Acupuncture is the insertion of sterile needles into precise points on the body to provide neurologic stimulation and a desired healing effect. Acupuncture emerged as a treatment for animals in the 1970s in the United States, but is presumed to have been used for hundreds of years in China in both people and animals. Today, veterinary acupuncture is used all over the world, either by itself or in conjunction with Western therapies to complement treatment for a wide variety of medical problems in many different species of animal, both large and small. Dr. Wallace provides acupuncture as a complement to traditional veterinary care. Acupuncture may be indicated for functional problems such as paralysis, arthritis or vertebral disc pathology, hip dysplasia or hind limb weakness, non-infectious inflammation, pain, skin problems (such as lick granuloma), respiratory problems, gastrointestinal problems (such as diarrhea), and selected reproductive problems. It can also be useful in athletic animals, such as performance horses and agility dogs, to keep them performing optimally.
Acupuncture Treatment and Safety
After an initial consultation about your pet’s condition as well as a physical exam, Dr. Wallace will insert small needles into the points, which for most animals is virtually painless. The needles then remain in place for a length of time while your animal rests. While inserted, the needles are also painless although may cause a tingling sensation which may be uncomfortable for some pets. Most pets become very relaxed and may even sleep.
Acupuncture is one of the safest treatments in veterinary medicine when administered by a trained veterinarian. Side effects are rare, but may occur. Effects are usually indicative that physiological changes are happening, and are normally followed by an improvement in the pet’s condition.
The length and frequency of treatments depends upon the pet’s condition and the method of stimulation by the acupuncturist. Some points may be stimulated in seconds, others may take up to 20 minutes. When multiple treatments are indicated, frequency will usually begin intensively and then taper off to achieve maximum effectiveness. Frequency is normally 1-2 visits per week for the first 3-6 weeks, and may eventually taper off to once monthly and even to 2-4 visits per year for maintenance. This varies with the animal and the condition or reason for treatment.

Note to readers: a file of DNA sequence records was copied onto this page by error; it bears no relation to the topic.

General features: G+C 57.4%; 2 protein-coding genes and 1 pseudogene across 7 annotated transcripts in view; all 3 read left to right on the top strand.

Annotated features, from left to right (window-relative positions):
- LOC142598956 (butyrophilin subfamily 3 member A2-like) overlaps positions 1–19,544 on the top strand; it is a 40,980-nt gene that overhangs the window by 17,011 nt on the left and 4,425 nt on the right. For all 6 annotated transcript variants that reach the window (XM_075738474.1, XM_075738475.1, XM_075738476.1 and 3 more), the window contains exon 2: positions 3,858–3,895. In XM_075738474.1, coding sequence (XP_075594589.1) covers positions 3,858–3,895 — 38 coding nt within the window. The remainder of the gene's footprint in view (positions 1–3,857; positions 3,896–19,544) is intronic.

The Medical Acupuncture for Veterinarians course at Colorado State University focuses on a science and evidence-based approach to acupuncture. Evidence-based guidance enables clients to make decisions based on concrete information regarding benefits and risks of treatment.
What To Expect
For the initial appointment, you and your pet will both be present for evaluation and treatment. Please allow 60-75 minutes for this initial consultation. We will gather a complete history of your pet’s condition, and will ask many questions about her lifestyle. If you have medical records or x-rays from your veterinarian, please bring them with you to your appointment, as a diagnosis is recommended prior to treatment with acupuncture. Also please bring with you any medications and supplements/ natural remedies as we would like to assess how they may interact with acupuncture. After a complete physical exam, we will recommend treatment options, unless a referral or further work up is needed.
If we can help you to determine whether acupuncture can benefit your pet, or if you have questions about what to expect, please call us at 831-515-5657 or email email@example.com.